Role of circulating immune complexes in human secondary syphilis

Joseph L. Jorizzo, M. Carol McNeely, Robert E. Baughn, Alvin R. Solomon, Tito Cavallo, Edgar B. Smith

Research output: Contribution to journalArticle

18 Scopus citations

Abstract

Studies in animal models and in the glomerulonephritis of human secondary syphilis and results from in vitro assays have suggested a role for circulating immune complexes (CICs) in human secondary syphilis. Nine adult subjects with early secondary syphilis were studied. All patients tested had CICs on C1q-binding or Raji cell assays. Proteins previously described as Treponema pallidum-specific antigens were detected by radioimmunoblot techniques in CICs from all five subjects tested. Biopsy of early cutaneous lesions revealed immunoreactants (IgG, C3, and/or C1q) in three of nine subjects and treponemal antigen in six of eight subjects tested. Histamine was injected intradermally as a trap for CICs, and biopsy of these injection sites revealed immunoreactants in four of nine subjects and treponemal antigen in five of eight subjects tested. A neutrophilic vascular reaction consistent with CIC-mediated vessel damage was seen in three of nine lesions and six of nine histamine injection sites. Normal controls did not show these changes.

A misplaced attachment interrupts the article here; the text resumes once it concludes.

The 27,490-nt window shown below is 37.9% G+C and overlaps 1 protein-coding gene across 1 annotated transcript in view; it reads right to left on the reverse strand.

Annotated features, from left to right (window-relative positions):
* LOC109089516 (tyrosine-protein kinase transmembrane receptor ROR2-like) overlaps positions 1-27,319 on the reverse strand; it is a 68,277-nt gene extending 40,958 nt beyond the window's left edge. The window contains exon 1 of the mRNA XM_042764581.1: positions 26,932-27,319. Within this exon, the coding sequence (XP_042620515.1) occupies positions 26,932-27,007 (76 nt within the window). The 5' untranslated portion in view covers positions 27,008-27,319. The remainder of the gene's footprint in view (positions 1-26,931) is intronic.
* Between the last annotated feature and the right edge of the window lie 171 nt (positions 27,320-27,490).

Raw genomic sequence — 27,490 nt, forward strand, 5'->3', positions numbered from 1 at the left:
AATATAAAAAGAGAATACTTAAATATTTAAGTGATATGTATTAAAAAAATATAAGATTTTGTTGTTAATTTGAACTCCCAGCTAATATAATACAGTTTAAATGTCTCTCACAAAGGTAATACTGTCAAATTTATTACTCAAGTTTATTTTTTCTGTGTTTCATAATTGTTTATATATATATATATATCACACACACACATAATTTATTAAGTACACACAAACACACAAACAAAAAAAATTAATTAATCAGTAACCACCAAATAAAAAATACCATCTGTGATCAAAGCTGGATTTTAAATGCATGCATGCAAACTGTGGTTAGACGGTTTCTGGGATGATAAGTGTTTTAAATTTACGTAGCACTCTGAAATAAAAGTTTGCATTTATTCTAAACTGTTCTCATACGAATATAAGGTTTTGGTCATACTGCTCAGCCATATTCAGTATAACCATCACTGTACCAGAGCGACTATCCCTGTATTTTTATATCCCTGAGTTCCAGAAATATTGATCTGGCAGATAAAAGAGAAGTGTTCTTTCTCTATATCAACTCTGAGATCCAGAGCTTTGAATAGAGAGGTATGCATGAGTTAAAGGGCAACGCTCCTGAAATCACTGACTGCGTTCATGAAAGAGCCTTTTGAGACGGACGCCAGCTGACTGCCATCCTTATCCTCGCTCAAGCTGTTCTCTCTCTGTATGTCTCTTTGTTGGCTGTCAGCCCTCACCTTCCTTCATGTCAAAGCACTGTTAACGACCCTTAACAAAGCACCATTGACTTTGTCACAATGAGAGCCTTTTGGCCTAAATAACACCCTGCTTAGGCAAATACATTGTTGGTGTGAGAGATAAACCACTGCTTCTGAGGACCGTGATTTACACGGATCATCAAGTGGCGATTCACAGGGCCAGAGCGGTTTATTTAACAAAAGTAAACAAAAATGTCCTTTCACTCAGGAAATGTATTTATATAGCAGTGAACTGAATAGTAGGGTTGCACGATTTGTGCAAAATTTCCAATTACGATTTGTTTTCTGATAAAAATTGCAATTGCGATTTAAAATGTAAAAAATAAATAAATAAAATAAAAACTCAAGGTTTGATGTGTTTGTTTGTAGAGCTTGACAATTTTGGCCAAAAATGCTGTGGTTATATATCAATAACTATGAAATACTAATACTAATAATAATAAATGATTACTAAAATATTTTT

Original languageEnglish (US)
Pages (from-to)1014-1022
Number of pages9
JournalJournal of Infectious Diseases
Volume153
Issue number6
DOIs
StatePublished - Jan 1 1986

ASJC Scopus subject areas

  • Immunology and Allergy
  • Infectious Diseases

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    Jorizzo, J. L., Carol McNeely, M., Baughn, R. E., Solomon, A. R., Cavallo, T., & Smith, E. B. (1986). Role of circulating immune complexes in human secondary syphilis. Journal of Infectious Diseases, 153(6), 1014-1022. https://doi.org/10.1093/infdis/153.6.1014